Most bantam chicken varieties have been bred to be small versions of standard chickens. Whereas a typical laying hen might weigh five to eight pounds, most bantams are rarely heavier than twenty-two ounces. Because its small size demands it, the bantam is a tough little chicken. An older bantam rooster will dominate younger standard cockerels in the flock, chasing them away from the hens. Because they are quick, bantams are also good foragers for insects. Unfortunately, they are usually good fliers and difficult to keep penned up if they don't want to be.
The bantam rooster may be small, but he has a big voice. He is a staunch, feisty defender of his hens and will even square off against the family dog. Bantam hens lay eggs about half the size of standard large eggs, with a higher proportion of yolk to albumin. Some bantam hens are good brooders, and old-time farmers used them to hatch eggs, while the standard hens which were in the mood to hatch, or broody, could be "cooled" and returned to egg production.
Because they are small, bantams are easy prey for flying predators like red-tailed hawks. If you have a hawk population in your area, you will want to provide your bantams with a yard or exercise area that has a net covering. This will also stop them from flying out to free range.
Bantams need clean water every day. Their feed requirements are the same as standard chickens: cracked corn, a scratch grain mix and laying crumbles if you are using the eggs.
Bantam combs may be somewhat more susceptible to frostbite, so their housing should be weather-tight for the coldest winter weather. Of course, the size of the space they require is only about a third to half of that required for a standard poultry flock. Their laying boxes can be the same size, about a cubic foot. The bantam chicken coop, like housing for standard poultry, must be predator proof. Be sure any gap larger than the width of two fingers is covered with chicken wire. Snakes are a danger to bantams, particularly chicks. And snakes love eggs. Windows must have screens. Don't be surprised if your bantams find the highest place in the coop to perch, as they seem to feel safer there.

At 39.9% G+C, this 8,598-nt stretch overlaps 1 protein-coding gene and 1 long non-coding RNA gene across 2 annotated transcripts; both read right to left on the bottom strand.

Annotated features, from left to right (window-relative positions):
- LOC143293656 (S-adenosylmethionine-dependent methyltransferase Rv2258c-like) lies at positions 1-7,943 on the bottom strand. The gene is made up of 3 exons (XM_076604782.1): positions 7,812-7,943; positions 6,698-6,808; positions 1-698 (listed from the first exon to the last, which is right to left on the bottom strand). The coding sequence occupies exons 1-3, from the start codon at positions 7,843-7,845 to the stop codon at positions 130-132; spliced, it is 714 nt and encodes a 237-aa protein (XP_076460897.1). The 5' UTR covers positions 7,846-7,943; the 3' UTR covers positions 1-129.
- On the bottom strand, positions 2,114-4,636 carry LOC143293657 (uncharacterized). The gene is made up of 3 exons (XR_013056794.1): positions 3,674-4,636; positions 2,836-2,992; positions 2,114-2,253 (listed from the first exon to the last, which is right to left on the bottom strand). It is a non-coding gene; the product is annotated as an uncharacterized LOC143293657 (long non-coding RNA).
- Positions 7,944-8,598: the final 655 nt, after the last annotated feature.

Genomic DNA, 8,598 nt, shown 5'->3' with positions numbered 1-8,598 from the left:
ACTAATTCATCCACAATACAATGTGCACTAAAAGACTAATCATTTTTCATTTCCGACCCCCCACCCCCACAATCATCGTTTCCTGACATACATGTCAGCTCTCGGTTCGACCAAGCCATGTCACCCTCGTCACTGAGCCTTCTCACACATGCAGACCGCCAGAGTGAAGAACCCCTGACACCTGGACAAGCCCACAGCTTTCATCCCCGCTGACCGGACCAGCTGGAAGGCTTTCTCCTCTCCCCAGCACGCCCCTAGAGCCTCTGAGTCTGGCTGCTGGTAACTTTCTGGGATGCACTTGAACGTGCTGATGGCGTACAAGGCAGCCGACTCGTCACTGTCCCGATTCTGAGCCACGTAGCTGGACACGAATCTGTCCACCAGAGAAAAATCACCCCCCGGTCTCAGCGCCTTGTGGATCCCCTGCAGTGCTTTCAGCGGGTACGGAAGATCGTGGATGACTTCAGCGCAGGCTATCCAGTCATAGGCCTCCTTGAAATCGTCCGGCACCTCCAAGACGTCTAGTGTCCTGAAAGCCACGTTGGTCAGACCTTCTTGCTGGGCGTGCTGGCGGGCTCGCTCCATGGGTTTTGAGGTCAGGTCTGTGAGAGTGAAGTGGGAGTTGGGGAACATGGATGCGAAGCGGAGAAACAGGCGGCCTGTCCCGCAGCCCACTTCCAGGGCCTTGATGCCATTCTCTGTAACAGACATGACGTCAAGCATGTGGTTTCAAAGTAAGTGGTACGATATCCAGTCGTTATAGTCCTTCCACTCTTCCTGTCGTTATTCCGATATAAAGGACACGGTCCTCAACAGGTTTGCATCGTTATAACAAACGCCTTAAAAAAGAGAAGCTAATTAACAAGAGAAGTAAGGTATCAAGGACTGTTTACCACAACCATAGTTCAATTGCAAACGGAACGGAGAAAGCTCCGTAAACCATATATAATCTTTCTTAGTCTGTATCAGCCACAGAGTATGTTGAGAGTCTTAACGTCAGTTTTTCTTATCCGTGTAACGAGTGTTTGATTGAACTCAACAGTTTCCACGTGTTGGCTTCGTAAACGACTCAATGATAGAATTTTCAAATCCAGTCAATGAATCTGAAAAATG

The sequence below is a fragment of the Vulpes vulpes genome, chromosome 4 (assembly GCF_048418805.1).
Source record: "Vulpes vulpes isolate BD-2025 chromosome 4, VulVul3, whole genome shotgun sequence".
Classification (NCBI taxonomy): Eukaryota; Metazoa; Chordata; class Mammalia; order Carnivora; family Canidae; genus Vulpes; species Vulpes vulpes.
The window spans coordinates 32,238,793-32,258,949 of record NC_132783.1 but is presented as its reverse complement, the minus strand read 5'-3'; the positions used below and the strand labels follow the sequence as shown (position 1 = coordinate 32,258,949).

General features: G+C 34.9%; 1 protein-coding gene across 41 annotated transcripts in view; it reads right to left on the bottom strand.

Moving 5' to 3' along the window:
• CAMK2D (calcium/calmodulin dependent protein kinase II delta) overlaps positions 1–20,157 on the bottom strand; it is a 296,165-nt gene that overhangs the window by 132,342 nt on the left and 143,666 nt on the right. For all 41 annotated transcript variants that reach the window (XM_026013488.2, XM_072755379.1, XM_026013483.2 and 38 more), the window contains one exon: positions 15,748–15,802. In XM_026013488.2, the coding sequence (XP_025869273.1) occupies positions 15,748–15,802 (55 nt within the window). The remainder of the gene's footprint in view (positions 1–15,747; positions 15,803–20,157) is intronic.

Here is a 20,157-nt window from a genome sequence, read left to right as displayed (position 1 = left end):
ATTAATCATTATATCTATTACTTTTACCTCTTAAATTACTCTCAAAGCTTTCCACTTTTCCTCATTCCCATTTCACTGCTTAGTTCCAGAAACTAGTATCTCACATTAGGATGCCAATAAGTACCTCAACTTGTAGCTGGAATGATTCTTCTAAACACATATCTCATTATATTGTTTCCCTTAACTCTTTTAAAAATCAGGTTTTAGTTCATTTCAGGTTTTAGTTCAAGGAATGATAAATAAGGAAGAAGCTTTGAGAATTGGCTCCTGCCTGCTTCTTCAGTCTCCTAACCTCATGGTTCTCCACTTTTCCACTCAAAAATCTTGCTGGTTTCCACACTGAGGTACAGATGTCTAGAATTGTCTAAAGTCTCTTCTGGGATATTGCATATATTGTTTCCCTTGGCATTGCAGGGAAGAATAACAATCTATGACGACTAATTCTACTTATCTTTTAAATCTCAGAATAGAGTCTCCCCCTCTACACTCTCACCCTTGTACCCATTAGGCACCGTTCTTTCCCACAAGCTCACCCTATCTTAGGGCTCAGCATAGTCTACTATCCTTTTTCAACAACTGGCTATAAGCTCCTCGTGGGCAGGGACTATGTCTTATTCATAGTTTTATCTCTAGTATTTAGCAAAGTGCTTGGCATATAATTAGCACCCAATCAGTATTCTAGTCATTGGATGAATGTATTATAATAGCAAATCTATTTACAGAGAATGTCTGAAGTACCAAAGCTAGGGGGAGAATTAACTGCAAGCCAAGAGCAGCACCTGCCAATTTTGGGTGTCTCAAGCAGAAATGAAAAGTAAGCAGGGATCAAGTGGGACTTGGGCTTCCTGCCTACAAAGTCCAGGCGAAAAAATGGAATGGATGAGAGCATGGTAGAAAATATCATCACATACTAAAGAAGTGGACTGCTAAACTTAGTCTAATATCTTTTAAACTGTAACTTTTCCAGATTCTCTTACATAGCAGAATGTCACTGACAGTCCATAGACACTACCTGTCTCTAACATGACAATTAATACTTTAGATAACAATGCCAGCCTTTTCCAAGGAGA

If you are raising bantams from purchased chicks, they are incredibly small when they arrive, some no larger than an inch tall. This is when they are most vulnerable. They need to be taught to drink and eat the same hour they arrive. Because they are smaller, they may be picked on by standard chicks if you are brooding the two sizes together. The brooding requirements for bantams are the same as for other poultry. Your brooder pen should be free of cold drafts. A heat lamp should be used to provide a temperature of ninety degrees at the height of the chicks for one week, decreasing the temperature by five degrees each week, until they are six weeks old. Even at six weeks, bantams are tiny. If you are introducing them into a flock of standard-size chickens, do so by using a wire barrier between the flocks for a week or two. This gets the older chickens accustomed to the younger, smaller ones and may prevent serious injuries from pecking. Chickens are often cruel in the establishment of their social, or pecking, order.
Once bantams are full grown and properly housed, they are robust against disease, reliable egg producers and enjoyable to watch.